• an amendment to these elements of the EHC plan
  • a decision by a local authority not to amend an EHC plan following a review or re-assessment
  • a decision by a local authority to cease to maintain an EHC plan.

The tribunal does not hear appeals about personal budgets, but will hear appeals about the special educational provision to which a personal budget may apply.
Before registering an SEND appeal with the tribunal the young person or the child’s parent must consider mediation unless an exemption applies. Parents and young people must contact a mediation adviser before registering an appeal about EHC needs assessments or the SEND element of an EHC plan.

Parents and young people have two months to register a SEND appeal with the tribunal, from the date of the local authority sent the notice containing a decision which can be appealed or one month from the date of a certificate which has been issued following mediation or the parent or young person being given mediation information, whichever is the later.

Parents and young people will not be disadvantaged at the tribunal because they have chosen not to go to mediation.

Remember that for support at a tribunal or mediation, Derby SENDIASS offer a free service that is completely impartial.

Contact the tribunal service
HM Courts and Tribunal Service
Special Educational Needs and Disability Tribunal
1st Floor
Darlington Magistrates' Court
Darlington DL1 1ZD

The Government has confirmed that they are continuing the extended powers of the First-tier Tribunal (SEND), sometimes referred to as the ‘SEND Tribunal’, to make non-binding recommendations about the health and social care parts of Education, Health and Care (EHC) plans.

This means that you have the right to request recommendations about the health and social care needs and provision specified in EHC plans, in addition to the educational aspects, when making a SEND appeal. This gives you the opportunity to raise all your concerns about an EHC plan in one place.

It is only possible for the Tribunal to consider the health and/or social care aspects of the EHC plan where you are already making an appeal in relation to the education aspects of the EHC plan and the education aspect must remain live throughout the appeal.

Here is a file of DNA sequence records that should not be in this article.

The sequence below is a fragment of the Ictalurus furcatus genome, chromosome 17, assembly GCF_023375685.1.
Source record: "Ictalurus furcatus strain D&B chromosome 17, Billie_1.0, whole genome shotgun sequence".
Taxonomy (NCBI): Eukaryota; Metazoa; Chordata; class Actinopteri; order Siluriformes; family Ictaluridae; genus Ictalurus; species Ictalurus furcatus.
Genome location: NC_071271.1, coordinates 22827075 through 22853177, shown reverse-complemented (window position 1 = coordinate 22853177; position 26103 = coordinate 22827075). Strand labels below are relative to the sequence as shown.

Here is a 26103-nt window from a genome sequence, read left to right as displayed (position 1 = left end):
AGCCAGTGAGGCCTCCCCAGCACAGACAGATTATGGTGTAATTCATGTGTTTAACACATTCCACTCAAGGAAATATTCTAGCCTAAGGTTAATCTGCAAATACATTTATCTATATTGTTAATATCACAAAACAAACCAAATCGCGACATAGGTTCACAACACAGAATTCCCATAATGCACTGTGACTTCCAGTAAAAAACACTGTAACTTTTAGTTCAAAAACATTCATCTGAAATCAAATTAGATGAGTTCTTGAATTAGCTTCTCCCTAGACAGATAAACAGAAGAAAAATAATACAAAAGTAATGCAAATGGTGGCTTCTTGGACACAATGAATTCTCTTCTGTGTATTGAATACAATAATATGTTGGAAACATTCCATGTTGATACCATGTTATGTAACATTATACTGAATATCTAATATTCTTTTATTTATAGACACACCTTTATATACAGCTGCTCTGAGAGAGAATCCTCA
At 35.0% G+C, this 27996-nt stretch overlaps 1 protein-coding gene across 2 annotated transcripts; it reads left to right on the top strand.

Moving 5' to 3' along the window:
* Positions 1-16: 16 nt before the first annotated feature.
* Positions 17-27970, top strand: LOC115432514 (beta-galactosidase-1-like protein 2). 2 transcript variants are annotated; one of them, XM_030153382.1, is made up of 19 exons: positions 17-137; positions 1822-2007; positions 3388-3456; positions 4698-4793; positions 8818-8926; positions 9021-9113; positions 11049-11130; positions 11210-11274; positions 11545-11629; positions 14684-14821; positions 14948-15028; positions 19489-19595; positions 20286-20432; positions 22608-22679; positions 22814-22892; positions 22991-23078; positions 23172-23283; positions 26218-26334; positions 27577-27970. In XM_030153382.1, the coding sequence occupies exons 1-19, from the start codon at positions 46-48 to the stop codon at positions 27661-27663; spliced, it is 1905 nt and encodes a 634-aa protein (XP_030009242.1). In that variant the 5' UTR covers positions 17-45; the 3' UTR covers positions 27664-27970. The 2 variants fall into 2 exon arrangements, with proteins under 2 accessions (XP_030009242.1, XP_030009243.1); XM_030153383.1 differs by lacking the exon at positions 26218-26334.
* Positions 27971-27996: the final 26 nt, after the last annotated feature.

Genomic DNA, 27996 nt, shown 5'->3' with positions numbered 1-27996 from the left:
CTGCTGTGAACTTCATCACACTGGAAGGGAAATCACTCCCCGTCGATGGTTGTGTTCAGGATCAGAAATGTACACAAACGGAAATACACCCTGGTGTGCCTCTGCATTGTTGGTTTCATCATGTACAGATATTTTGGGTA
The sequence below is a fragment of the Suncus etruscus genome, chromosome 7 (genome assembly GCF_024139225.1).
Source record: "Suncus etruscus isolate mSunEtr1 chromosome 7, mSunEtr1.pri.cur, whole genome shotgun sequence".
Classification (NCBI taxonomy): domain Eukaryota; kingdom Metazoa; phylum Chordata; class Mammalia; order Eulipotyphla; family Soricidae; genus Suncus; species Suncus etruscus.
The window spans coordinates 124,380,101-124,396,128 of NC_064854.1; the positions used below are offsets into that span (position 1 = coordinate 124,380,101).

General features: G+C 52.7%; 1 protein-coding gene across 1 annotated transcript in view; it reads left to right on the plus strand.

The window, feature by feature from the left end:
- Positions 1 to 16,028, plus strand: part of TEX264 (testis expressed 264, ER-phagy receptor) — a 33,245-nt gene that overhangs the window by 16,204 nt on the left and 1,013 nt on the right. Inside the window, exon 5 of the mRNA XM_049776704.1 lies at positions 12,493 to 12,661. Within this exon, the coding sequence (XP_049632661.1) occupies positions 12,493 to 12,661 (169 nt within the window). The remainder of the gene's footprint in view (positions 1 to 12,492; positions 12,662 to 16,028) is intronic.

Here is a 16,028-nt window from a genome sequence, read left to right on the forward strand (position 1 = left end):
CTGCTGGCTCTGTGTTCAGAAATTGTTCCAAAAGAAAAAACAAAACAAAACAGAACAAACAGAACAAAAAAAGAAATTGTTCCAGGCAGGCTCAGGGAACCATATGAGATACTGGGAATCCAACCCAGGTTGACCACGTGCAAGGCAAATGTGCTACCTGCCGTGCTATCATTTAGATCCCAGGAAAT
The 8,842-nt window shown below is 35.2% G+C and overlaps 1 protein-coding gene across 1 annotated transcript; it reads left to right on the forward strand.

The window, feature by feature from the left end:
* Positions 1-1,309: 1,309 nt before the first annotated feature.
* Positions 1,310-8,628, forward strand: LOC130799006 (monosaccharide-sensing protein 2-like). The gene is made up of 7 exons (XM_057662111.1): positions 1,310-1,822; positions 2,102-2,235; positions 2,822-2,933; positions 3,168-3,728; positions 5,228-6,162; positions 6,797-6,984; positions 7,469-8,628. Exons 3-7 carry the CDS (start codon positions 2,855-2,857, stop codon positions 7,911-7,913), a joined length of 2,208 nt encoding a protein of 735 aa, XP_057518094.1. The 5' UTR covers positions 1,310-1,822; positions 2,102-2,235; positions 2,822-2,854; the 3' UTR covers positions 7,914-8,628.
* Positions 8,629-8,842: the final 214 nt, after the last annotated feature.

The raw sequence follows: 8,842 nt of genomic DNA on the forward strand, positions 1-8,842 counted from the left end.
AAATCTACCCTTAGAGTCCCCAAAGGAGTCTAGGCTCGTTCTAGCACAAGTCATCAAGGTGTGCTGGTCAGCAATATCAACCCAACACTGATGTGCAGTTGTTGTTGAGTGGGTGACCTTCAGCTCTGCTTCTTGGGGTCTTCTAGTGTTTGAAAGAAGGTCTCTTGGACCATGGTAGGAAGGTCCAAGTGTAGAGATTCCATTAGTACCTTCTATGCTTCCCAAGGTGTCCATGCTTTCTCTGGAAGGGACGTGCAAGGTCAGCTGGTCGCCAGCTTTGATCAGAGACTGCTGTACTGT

What does this mean for you?

If you are unhappy with a decision not to issue an EHC plan, or with the special educational content or placement in the plan, you can make an appeal to the SEND Tribunal. You are also able to request recommendations about the health and social care content of the plan at the same time, provided there is also an education element. This will mean the Tribunal will take a more holistic, person-centred view of the needs of the child or young person.

This does not prevent you also complaining about other aspects of your disagreement through other complaint procedures. You should seek advice about the different routes available, including from your local Information Advice and Support Service (IASS).

If the SEND Tribunal makes a recommendation about health or social care elements of an EHC plan, this is non-binding. The local authority and/or health commissioner is generally expected to follow such recommendations, but they are not legally binding. Where they are not followed, the reasons for not following them must be explained and set-out in writing to you and to the Department for Education through the evaluators. If they are not followed, you can complain to the Local Government and Social Care Ombudsman (LGSCO) or Parliamentary and Health Service Ombudsman (PHSO) or seek to have the decision judicially reviewed. Further information on the roles of these bodies can be found on their websites.